The result is a cult classic album created by a group of artists who stuck to creativity for long-term success over short-term financial gain. While reading up further on this brewery later I couldn’t help but relate Faith No More’s evolution to DSSOLVR’s future plans.
They plan to expand into cider, mead, and natural wine. If the brand and liquid are approached as methodically as that album, a cut following could follow in a similar way.
5. Eurisko Beer Co.
Eurisko Beer Co. is a great brewery we almost didn’t check out and I’m grateful for the happy accident. We had already visited a few duds in the area, then saw this place. It was cool looking enough from the outside but we weren’t sold on anything until grabbing a few drafts at the bar.
I ordered a German pilsner that poured such a clean, crisp, and true-to-style beer. Served in a 20-ounce mug with a nice frothy head of foam, it had great hop aromas and flavor. Though my wife and our friend did order solid hazy IPAs, the pilsner really stood out to me. It was only $4, so it’s a great value.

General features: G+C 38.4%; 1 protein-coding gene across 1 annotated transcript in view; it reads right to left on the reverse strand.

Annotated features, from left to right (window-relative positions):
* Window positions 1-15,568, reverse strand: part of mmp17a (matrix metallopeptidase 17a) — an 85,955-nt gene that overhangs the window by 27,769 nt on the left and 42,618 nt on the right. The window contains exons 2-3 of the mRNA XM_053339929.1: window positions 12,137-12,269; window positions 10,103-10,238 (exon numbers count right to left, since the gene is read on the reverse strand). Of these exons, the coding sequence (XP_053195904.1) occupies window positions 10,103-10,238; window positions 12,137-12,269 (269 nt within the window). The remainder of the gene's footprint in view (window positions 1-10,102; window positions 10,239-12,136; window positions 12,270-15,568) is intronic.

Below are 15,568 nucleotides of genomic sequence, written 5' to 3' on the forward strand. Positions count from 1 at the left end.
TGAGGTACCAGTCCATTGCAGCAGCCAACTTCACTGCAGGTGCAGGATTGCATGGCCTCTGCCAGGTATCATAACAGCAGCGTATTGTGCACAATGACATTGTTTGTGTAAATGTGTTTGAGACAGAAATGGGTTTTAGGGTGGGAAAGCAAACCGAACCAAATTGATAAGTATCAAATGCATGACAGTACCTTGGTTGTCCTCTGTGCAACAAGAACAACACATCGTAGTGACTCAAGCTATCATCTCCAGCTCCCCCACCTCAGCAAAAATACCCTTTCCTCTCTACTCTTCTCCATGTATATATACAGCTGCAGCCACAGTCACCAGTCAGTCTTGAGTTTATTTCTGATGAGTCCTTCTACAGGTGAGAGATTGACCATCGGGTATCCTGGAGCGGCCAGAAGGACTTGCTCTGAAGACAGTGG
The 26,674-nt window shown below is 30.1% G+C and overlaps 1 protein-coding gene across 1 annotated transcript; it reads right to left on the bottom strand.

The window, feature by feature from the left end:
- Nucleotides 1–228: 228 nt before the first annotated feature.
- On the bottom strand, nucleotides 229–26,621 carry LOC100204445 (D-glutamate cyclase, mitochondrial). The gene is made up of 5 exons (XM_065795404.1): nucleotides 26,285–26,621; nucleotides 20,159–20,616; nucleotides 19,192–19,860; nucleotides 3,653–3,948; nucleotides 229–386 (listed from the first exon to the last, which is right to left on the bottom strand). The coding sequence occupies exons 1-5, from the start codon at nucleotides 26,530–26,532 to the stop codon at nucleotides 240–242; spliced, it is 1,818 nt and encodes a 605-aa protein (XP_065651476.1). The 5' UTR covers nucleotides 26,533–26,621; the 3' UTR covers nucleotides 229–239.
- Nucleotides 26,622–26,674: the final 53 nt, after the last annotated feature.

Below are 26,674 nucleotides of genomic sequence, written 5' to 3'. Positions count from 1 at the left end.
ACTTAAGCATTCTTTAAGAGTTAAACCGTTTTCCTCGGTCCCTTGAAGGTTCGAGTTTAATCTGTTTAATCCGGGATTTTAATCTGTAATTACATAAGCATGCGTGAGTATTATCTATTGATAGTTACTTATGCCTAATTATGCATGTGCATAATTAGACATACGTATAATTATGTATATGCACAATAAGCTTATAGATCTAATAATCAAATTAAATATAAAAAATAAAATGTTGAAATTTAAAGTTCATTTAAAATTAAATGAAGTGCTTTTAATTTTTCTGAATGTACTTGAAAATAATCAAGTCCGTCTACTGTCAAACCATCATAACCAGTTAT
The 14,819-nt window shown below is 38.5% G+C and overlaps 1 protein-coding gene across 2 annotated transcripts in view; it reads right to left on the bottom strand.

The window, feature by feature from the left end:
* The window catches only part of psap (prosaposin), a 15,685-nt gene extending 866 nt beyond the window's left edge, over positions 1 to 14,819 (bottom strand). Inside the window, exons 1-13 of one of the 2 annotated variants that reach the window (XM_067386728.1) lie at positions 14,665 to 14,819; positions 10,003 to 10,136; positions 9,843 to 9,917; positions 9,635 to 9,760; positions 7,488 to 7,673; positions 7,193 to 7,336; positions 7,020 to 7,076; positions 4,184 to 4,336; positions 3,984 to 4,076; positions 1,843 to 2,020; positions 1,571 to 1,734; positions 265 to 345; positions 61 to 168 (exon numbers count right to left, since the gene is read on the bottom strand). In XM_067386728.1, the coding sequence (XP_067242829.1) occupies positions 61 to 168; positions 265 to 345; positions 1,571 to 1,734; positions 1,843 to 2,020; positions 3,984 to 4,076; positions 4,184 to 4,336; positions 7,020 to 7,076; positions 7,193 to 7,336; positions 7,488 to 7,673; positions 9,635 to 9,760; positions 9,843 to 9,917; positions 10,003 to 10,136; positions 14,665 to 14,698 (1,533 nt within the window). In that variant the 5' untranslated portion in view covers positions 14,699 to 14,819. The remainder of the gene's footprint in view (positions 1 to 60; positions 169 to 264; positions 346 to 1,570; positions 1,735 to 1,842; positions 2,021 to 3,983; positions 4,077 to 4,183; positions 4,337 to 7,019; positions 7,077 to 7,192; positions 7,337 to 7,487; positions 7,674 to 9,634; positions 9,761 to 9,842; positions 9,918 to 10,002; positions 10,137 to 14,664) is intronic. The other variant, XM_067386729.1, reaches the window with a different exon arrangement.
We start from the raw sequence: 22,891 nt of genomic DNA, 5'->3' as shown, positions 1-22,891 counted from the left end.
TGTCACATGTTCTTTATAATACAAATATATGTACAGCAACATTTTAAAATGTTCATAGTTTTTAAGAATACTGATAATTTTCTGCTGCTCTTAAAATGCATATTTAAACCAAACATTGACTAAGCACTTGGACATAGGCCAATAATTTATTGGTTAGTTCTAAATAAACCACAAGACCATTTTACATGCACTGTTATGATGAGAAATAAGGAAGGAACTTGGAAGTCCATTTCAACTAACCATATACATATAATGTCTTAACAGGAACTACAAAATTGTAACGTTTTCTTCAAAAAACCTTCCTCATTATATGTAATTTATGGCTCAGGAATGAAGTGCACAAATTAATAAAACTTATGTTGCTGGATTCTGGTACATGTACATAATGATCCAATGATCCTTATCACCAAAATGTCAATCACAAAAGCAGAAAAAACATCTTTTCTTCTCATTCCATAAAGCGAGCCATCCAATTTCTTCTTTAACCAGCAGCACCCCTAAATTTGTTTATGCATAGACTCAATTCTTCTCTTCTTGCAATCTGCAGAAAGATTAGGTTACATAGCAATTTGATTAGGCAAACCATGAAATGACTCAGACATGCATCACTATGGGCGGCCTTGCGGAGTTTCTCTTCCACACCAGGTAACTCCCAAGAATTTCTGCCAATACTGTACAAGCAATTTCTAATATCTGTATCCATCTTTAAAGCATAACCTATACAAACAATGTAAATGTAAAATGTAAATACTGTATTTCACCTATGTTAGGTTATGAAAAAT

What I learned about this place is the owners focus on “quality over quantity.”
Brewmaster and co-owner, Zac Harris, has previously told the local alternative weekly newspaper his plan is to “specialize in Old-World beer styles to exact standards.” Harris is a Siegel Institute Master’s Brewing Academy graduate and it really shows in the liquid.
There were only nine drafts, but they ranged from German and Mexican lagers to a very nice Saison. If the goal is making Old-World beer styles, the altbier is proof they’re nailing it.
The taproom is pretty laid back and reminds me of hanging at someone’s loft apartment. You enter the front door to an immediate stairwell. The tasting room is on the second floor. There’s a TV in the back left corner, familiar with someone’s living room.
Safe to say this is the smallest brewery on this list but I’d recommend checking out if you’re in the area. Sometimes a smaller taproom like this is a better option to get lost in a good conversation over great beer.